Saturday, March 7
You were unmindful of the Rock that bore you; you forgot the God who gave you birth. (v 18)
The parenting resources I’ve read say consistency is key. Condition the child to a routine. If the child crawls out of bed at night, put him directly back in bed repeatedly until he remains. Repeat over and over again to establish firm boundaries. Teach children what to expect, and they’ll act accordingly. The problem with this method, I have found, is that it’s exhausting.
One of the things I wasn’t prepared for about parenting was that it gets harder, not easier. I would think, “This will be less demanding once I’m getting more than four hours of sleep…” Although we all sleep fine now, there are days I’d love to go back to the simplicity of infants! The bigger the child, the bigger the issues, and the more responsibility I bear.
As hard as it was to get my kids to sleep through the night, that was easy compared with potty training, which was much easier than stopping the temper tantrums of a strong-willed preschooler is proving to be.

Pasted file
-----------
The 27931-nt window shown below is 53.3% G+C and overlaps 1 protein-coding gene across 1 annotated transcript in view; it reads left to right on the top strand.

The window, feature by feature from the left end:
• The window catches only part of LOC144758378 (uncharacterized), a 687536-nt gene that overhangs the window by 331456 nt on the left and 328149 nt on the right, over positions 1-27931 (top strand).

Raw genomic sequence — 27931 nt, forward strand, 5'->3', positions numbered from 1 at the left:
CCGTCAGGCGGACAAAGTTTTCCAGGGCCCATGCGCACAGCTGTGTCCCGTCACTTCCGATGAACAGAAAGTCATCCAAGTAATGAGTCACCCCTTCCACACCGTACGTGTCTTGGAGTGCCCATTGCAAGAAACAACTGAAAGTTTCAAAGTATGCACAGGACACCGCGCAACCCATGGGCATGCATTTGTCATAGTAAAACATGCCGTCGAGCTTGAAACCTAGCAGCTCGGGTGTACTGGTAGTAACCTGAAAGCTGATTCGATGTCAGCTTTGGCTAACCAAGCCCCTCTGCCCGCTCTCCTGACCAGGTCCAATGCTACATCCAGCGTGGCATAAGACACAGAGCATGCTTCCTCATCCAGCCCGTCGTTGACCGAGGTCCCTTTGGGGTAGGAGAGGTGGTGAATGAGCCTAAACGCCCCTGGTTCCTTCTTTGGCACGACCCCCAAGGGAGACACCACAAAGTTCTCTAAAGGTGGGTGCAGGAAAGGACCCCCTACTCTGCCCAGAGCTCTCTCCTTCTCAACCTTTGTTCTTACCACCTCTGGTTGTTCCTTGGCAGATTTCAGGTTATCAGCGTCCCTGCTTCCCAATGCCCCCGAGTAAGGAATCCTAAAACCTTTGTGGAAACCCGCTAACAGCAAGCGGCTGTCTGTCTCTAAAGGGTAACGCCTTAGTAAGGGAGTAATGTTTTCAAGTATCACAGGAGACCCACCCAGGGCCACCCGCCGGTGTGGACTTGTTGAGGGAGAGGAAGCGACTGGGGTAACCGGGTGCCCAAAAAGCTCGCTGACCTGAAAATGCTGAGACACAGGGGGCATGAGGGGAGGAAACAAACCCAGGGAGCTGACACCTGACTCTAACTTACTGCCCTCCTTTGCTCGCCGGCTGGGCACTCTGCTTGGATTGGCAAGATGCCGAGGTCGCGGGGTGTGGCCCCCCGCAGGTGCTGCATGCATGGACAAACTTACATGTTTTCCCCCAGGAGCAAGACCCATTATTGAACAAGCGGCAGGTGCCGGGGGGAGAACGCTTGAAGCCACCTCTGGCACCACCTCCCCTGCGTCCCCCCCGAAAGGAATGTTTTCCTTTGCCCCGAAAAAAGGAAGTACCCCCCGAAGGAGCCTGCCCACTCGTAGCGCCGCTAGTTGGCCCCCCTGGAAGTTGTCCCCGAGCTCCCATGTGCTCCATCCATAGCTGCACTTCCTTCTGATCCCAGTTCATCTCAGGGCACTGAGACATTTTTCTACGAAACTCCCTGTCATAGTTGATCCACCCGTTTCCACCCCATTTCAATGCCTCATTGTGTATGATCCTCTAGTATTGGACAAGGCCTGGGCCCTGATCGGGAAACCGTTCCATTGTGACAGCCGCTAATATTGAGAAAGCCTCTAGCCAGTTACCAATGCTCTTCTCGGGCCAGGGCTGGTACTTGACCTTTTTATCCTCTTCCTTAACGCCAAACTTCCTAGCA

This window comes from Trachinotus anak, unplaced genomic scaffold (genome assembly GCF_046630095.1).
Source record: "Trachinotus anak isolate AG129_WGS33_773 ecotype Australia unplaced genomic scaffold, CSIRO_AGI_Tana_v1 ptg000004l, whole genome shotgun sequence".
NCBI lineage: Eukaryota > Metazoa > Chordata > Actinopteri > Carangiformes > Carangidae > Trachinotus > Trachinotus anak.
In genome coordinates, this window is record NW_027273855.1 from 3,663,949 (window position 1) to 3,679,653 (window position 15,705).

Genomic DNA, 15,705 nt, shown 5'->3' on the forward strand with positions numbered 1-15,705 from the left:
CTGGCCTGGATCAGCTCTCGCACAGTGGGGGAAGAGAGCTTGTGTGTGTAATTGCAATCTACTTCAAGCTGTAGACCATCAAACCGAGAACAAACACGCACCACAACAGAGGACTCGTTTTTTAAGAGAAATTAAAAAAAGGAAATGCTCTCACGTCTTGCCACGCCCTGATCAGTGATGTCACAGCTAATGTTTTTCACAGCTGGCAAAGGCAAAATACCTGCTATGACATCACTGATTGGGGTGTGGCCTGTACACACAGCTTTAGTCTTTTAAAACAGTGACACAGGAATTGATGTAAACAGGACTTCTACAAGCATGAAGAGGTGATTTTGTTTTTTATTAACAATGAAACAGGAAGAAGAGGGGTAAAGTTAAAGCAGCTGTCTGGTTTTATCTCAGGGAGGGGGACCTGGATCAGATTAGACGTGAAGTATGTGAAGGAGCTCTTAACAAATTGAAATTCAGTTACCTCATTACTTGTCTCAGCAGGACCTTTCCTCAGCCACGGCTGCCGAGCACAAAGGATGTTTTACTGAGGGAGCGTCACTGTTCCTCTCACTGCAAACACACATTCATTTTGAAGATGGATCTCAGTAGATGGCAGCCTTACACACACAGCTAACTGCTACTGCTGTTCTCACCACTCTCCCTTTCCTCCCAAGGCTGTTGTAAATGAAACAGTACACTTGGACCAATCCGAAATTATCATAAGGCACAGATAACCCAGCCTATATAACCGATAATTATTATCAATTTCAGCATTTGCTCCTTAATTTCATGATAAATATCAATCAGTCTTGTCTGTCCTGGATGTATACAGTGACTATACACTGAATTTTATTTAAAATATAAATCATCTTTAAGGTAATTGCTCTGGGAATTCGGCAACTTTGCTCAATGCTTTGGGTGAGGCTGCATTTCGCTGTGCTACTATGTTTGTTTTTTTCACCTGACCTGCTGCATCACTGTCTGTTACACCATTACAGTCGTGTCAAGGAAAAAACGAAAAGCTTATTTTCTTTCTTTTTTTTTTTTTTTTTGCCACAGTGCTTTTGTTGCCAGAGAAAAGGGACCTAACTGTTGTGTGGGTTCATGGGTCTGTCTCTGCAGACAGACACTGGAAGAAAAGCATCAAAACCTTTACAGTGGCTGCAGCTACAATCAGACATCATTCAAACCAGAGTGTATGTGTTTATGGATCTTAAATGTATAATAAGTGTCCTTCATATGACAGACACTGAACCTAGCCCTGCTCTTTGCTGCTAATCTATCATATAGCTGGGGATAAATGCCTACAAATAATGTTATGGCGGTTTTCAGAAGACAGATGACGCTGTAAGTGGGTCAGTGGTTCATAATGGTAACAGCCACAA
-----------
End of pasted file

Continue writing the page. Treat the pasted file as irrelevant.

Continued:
My children don’t always mind me. I can get frustrated, yell and cave in. I have ignored behavior I’d normally correct out of sheer fatigue. What will we do when it’s time to address things like choosing friends, success in school, acting with compassion, drinking or using drugs? Are we raising children who will grow up to be good spouses and parents? Do I have the wherewithal to be consistent with my child when the outcome is even more critical than simply having good manners? Address, correct; address, correct. Over and over and over again. And somehow, love them still. Still? Wow, that is a tall order.
As Christians, we are like unruly children. We test limits. We put things over people, we act with selfishness. We negotiate what God would want in our minds and reconcile it against our own shortcomings. “God just wants me to be happy” has sadly become a modern excuse, though a poor mea culpa. But still, God loves us. His love is reliable; his forgiveness unwavering. Despite repeated failures, our Father’s presence remains.
There are days when I am drained. The two sons I adore have tried my patience. I want a break and long for some “me time”— a bubble bath (alone), a non-cartoon movie, a dinner out. It occurs to me that I’ve been testing God’s patience for 37 years now, and God has never — not once — needed “me time.” If I have to describe what God is, or how immense his love is for his children, it helps me to think about the kind of parent that I strive, and fail, to be and how undeserving, but humbled, I am to receive such commitment from God.
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